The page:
## Common Data Sufficiency Mistakes – Part I

Welcome to part one of a three-part series on common mistakes that students make when answering Data Sufficiency questions.

In this article, we’ll examine two kinds of mistakes that GMAT newcomers often make, and in the next two articles, we’ll graduate to mistakes made by veteran GMAT preppers.

The mistakes we’ll examine today both stem from students’ inability to fully understand the sole objective of all Data Sufficiency questions. This sole objective is to determine whether the statements provide sufficient information to answer the target question. That’s it. No more, no less.

Students who fail to understand/ appreciate/ embrace/ kiss/ marry this sole objective are susceptible to making one of two mistakes:

- Over calculating
- Confusing the response to the target question with the response to the sufficiency question

## Over Calculating

To set things up, consider this question:

Is

y> -8?(1)

y=(2)

y>

If you remember the sole objective of all Data Sufficiency questions, this is a 10-second question.

Statement 1:

Are we going to evaluate ? No. Students who evaluate this mess are asking the wrong question. They’re asking the target question, *Is y greater than -8?*, in which case they need to perform a lot of calculations. The question these students should be asking is, *Does this statement provide sufficient* *information to definitively answer the target question?*

If we ask this question, then we need only recognize that we could evaluate the expression and find the exact value of *y*, at which point we’d be able to definitively determine whether or not *y* is greater than -8.

Since we could answer the target question, statement 1 is sufficient.

Statement 2: y >

Are we going to expand (3w – 2x – 1) (3w – 2x – 1) and see what we get? Absolutely not. Statement 2 is telling us that y is greater than the product of some number and itself. In other words, *y* > (some number)^2

Since the square of **any **number is always greater than or equal to zero, we can be certain that *y* > 0. If *y* is greater than zero, then it must be greater than -8.

Since we can answer the target question with certainty, statement 2 is sufficient, and the correct answer here is D.

So, never lose sight of your sole objective, which is to determine the sufficiency of the statements, not to perform tedious calculations.

Aside: In their quest to avoid over calculating, some students make the mistake of under calculating, which we’ll explore in the next article.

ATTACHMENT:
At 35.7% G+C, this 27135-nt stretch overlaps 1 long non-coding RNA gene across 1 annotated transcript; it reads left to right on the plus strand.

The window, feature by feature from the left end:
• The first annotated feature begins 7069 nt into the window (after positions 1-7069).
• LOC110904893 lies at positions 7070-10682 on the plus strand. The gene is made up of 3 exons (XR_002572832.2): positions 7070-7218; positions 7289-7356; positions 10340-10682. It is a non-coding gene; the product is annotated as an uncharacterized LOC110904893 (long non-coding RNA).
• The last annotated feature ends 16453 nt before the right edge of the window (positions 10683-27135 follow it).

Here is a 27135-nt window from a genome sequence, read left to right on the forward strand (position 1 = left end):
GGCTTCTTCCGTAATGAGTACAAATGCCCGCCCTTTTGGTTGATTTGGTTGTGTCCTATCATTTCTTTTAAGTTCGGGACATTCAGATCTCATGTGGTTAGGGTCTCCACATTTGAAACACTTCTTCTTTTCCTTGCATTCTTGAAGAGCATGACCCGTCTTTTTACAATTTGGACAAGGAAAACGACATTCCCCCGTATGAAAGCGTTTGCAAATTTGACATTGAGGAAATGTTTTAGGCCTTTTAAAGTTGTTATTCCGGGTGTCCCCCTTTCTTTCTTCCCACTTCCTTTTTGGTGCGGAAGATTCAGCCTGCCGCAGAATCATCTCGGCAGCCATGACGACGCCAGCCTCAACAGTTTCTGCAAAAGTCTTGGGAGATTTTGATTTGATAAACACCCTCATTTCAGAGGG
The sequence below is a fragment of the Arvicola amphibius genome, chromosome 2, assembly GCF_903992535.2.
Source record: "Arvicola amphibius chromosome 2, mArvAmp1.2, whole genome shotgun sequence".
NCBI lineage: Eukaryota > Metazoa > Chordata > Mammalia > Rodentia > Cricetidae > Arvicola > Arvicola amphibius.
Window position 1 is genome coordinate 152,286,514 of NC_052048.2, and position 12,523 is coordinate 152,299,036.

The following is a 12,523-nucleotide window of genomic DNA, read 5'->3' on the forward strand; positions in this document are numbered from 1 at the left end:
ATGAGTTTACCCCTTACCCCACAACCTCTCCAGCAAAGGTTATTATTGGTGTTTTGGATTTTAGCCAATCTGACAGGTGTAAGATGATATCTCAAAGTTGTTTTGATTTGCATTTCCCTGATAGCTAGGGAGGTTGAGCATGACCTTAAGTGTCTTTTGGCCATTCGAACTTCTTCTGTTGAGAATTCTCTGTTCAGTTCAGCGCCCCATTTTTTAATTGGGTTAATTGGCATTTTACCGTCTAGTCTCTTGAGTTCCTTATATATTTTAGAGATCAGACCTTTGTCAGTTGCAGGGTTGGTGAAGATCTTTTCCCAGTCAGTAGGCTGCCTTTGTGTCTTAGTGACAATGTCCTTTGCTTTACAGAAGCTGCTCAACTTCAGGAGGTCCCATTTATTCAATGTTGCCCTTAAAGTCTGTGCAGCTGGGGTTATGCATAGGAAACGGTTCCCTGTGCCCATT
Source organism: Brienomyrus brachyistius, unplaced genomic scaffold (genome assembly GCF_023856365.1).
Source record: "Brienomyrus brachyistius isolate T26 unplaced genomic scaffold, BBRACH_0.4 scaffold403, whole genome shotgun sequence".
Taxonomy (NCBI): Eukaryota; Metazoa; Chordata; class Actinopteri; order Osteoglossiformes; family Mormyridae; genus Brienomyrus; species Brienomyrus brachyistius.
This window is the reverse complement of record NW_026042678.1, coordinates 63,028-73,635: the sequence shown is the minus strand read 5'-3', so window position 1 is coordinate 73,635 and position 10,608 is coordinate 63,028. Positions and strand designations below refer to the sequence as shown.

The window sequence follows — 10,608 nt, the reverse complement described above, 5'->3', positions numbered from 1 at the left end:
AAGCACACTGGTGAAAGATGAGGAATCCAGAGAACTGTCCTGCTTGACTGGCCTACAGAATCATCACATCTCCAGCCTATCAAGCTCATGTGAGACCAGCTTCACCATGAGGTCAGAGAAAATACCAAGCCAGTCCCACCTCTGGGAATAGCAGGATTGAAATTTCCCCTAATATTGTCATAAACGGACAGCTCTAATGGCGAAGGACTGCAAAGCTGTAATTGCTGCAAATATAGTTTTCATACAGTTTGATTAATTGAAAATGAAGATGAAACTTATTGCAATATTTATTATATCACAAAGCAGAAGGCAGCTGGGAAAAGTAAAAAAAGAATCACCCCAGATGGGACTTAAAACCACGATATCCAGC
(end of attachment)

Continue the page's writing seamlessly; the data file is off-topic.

Now let’s examine the second mistake that stems from test-takers’ inability to fully understand the sole objective of all Data Sufficiency questions.

## Confusing the Response to the Target Question with the Response to the Sufficiency Question

While examining each statement in a Data Sufficiency question, you must ask, *Does this provide sufficient information to definitively answer the target question?* On occasion, this sufficiency question gets confused with the target question.

To see what I mean, consider this rudimentary (and partial) question:

Is positive integer

kprime?(1)

k= 6

Statement 1:* k* = 6

Let’s compare the response to the sufficiency question to the response to the target question.

Sufficiency question: *Does this statement provide sufficient information to definitively answer the target question? * **YES** (which means statement 1 **is** sufficient).

Target question: *Is k prime? ***NO**.

At this point, if you confuse the target question with the sufficiency question, then you will incorrectly conclude that statement is not sufficient when, indeed, it is sufficient.

The big takeaway here is to keep reminding yourself of the sole objective of all Data Sufficiency questions: **determine whether or not the statements provide sufficient information to answer the target question.**

In the next two articles, we’ll examine some of the more advanced mistakes (if it’s possible to have “advanced” mistakes) students make when answering Data Sufficiency questions.

## 6 comments

Youlian Natchev on February 27th, 2013 at 10:40 pm

Hello Brent. Thank you for the article it is extremly helpful.

Please tell me if I'm getting your article right. So what you are trying to say is that when we have a data sufficiency question. We only need to determine if the statments are suffiecient to answer the question, not if the answer to the question is Correct or NO.

Thank you in advance for your answer.

Brent Hanneson on March 1st, 2013 at 10:17 pm

Hi Youlian,

All we need to concern ourselves is whether or not each statement is sufficient to answer the target question.

Do we care if the answer to the target question is YES, NO, 8, pi, or sqrt(7)?

No, we don't.

All that matters is whether or not there's one unique answer to the target question.

I hope that helps.

Cheers,

Brent

Aditya on March 10th, 2013 at 9:24 am

Hi Brent,

Excellent Article. I really thought you clearly illustrated some very important concepts in Data Sufficiency that people often tend to overlook.

Brent Hanneson on March 10th, 2013 at 9:28 am

Thanks Aditya.

In the next two articles, we'll examine some higher-level mistakes that students make on DS questions.

Cheers,

Brent

dlee on March 10th, 2013 at 2:40 pm

hi brent, just wondering, in the 1st example, for statement 2, the explanation's equation is different than the actual statement 2. is there a reason for this? am i not seeing the factoring? y> (2w-3x)^2 vs, y> (3w-2x-1)(3w-2x-1)

thanks

Brent Hanneson on March 10th, 2013 at 3:42 pm

Good catch - thanks!

I've edited it accordingly.

Cheers,

Brent